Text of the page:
Every day: failure.

It has brought me low, for sure, and I find myself asking: Who am I in the midst of chaos? And who do I want to be?

So, reading of Solomon’s wealth and parties and abundance, at first glance, didn’t help me much where I am under a variety of pressures. But 1 Timothy 6 did.

But you, Timothy, are a man of God; so run from all these evil things. Pursue righteousness and a godly life, along with faith, love, perseverance, and gentleness. 12 Fight the good fight for the true faith. Hold tightly to the eternal life to which God has called you, which you have declared so well before many witnesses. 13 And I charge you before God, who gives life to all, and before Christ Jesus, who gave a good testimony before Pontius Pilate, 14 that you obey this command without wavering. Then no one can find fault with you from now until our Lord Jesus Christ comes again. 15 For,

At just the right time Christ will be revealed from heaven by the blessed and only almighty God, the King of all kings and Lord of all lords. 16 He alone can never die, and he lives in light so brilliant that no human can approach him. No human eye has ever seen him, nor ever will. All honor and power to him forever! Amen.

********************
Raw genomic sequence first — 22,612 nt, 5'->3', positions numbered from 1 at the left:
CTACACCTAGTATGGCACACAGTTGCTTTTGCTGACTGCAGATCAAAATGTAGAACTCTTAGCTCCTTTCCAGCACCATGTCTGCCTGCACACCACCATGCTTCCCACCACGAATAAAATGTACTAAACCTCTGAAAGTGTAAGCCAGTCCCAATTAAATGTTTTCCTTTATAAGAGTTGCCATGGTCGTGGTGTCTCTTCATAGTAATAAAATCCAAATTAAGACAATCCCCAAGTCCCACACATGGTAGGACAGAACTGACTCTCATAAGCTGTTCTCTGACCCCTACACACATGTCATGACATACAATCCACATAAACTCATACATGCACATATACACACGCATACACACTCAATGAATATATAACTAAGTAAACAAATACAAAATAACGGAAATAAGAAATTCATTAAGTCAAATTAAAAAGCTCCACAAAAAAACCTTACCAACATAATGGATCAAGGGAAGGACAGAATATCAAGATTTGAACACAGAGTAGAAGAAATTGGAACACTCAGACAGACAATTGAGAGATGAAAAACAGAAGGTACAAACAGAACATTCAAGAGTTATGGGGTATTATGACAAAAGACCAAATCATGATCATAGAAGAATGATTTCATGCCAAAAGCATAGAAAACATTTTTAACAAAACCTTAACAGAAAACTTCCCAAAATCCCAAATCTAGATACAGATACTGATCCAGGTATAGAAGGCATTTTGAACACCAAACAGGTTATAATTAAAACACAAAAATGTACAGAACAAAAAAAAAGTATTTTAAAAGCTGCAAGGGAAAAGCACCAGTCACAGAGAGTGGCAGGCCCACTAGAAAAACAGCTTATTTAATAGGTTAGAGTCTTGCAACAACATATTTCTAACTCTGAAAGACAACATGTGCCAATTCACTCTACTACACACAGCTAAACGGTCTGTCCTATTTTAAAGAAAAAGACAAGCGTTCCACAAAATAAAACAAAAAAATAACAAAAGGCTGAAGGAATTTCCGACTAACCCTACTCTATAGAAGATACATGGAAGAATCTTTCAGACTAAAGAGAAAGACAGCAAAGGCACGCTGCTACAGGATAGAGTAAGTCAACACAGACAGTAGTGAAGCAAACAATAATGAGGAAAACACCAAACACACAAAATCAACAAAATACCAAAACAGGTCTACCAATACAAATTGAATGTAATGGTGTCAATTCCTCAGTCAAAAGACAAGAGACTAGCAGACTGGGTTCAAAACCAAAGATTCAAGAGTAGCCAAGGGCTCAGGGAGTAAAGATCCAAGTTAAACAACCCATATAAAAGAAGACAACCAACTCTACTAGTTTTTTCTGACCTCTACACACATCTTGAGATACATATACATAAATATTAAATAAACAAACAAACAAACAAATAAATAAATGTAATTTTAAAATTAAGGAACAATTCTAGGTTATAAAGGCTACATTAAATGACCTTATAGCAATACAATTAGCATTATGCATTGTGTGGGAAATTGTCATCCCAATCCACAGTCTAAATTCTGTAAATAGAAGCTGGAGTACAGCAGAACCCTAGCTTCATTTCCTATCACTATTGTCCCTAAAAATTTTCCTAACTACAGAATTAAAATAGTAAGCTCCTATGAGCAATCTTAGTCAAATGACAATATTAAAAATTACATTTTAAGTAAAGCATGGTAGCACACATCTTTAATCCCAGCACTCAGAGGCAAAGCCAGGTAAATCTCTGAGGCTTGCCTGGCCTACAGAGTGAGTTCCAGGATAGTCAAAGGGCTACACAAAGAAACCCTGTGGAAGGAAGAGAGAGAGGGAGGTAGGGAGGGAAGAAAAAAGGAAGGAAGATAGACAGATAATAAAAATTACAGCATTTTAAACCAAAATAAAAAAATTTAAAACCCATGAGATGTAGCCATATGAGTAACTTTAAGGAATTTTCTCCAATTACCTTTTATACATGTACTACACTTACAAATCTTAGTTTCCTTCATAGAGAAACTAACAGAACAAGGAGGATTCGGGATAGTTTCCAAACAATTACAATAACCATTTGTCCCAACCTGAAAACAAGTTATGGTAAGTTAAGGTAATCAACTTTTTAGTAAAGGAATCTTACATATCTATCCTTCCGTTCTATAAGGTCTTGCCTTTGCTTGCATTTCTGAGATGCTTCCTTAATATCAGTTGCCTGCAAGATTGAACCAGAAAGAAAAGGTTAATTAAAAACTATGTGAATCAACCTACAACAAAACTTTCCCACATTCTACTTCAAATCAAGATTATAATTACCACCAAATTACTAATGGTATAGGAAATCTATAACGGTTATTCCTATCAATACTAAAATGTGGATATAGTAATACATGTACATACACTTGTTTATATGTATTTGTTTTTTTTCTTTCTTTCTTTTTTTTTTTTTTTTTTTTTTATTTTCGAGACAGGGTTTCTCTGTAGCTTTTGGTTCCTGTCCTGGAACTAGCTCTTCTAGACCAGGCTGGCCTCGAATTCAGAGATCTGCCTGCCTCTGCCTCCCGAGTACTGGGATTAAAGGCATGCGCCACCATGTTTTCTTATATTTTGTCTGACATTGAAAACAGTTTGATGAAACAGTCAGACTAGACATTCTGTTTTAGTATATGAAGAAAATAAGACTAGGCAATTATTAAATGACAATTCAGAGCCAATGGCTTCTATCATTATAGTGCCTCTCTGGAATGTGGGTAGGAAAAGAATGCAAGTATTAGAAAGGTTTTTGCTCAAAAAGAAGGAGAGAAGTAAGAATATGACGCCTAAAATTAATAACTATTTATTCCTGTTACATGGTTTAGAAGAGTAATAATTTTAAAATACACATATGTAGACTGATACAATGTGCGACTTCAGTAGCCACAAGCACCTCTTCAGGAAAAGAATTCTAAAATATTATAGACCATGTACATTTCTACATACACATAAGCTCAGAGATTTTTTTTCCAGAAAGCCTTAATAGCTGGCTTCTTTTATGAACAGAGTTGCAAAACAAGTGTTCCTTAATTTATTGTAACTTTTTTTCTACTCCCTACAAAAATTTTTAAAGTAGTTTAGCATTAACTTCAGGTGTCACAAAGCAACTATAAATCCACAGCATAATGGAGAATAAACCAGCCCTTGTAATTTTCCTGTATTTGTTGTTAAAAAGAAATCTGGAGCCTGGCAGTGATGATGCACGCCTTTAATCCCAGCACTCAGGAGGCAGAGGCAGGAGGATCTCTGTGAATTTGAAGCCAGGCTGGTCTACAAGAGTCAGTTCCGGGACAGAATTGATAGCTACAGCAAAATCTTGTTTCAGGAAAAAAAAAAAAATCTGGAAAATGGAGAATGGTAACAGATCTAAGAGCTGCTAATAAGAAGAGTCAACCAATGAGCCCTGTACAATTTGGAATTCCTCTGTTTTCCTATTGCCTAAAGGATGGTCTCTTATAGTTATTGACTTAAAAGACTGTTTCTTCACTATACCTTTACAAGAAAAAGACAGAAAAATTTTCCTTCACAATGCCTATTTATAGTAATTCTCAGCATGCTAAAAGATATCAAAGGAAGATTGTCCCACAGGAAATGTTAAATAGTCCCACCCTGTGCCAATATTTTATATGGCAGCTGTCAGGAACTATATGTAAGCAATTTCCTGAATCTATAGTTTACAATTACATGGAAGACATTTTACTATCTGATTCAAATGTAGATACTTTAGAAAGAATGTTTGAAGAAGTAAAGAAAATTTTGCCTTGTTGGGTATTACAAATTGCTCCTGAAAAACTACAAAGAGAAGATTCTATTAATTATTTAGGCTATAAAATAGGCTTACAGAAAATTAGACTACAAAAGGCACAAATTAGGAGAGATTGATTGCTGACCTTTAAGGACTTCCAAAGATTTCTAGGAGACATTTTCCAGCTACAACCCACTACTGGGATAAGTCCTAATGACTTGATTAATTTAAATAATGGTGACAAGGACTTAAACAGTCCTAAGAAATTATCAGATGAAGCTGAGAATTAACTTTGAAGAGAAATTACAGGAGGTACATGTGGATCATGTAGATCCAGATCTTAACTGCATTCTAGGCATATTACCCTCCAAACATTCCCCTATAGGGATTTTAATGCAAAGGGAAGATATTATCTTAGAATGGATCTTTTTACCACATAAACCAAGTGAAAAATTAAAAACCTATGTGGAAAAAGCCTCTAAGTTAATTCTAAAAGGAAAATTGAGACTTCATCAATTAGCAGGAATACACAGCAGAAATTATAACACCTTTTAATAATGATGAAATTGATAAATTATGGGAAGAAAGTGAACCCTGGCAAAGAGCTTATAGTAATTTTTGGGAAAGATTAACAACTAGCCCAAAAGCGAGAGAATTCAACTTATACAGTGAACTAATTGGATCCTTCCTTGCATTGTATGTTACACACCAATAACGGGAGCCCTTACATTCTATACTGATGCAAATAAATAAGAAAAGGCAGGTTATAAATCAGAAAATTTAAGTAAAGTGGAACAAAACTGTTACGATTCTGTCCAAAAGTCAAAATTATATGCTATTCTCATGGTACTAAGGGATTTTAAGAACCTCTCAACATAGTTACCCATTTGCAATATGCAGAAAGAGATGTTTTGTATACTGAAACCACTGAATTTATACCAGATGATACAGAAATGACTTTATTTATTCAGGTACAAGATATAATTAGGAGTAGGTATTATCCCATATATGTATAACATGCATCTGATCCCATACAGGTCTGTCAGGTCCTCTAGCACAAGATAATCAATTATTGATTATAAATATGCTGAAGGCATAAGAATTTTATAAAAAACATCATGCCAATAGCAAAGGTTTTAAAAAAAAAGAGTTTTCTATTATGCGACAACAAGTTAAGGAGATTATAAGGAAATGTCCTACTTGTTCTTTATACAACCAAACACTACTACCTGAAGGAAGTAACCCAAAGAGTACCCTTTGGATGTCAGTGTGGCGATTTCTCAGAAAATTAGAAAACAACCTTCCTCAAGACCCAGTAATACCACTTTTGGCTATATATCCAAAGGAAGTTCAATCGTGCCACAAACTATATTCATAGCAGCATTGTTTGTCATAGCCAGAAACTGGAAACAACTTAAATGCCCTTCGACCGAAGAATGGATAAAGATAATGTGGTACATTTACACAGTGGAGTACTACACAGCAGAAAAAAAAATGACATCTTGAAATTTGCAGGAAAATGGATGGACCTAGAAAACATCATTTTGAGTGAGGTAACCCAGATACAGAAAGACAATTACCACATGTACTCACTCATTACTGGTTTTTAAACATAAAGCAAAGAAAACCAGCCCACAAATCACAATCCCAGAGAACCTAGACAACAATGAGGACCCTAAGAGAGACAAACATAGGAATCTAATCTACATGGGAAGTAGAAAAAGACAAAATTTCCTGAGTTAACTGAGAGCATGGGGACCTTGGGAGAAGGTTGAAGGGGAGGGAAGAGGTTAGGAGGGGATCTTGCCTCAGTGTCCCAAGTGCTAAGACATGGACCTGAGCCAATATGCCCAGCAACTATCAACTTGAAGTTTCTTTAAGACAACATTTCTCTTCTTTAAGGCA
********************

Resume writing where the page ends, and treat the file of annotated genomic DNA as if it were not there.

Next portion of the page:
17 Teach those who are rich in this world not to be proud and not to trust in their money, which is so unreliable. Their trust should be in God, who richly gives us all we need for our enjoyment. 18 Tell them to use their money to do good. They should be rich in good works and generous to those in need, always being ready to share with others. 19 By doing this they will be storing up their treasure as a good foundation for the future so that they may experience true life.

20 Timothy, guard what God has entrusted to you. Avoid godless, foolish discussions with those who oppose you with their so-called knowledge. 21 Some people have wandered from the faith by following such foolishness. 1 Timothy 6:11-21, NLT.

Pursue. Fight. Hold tightly. Guard.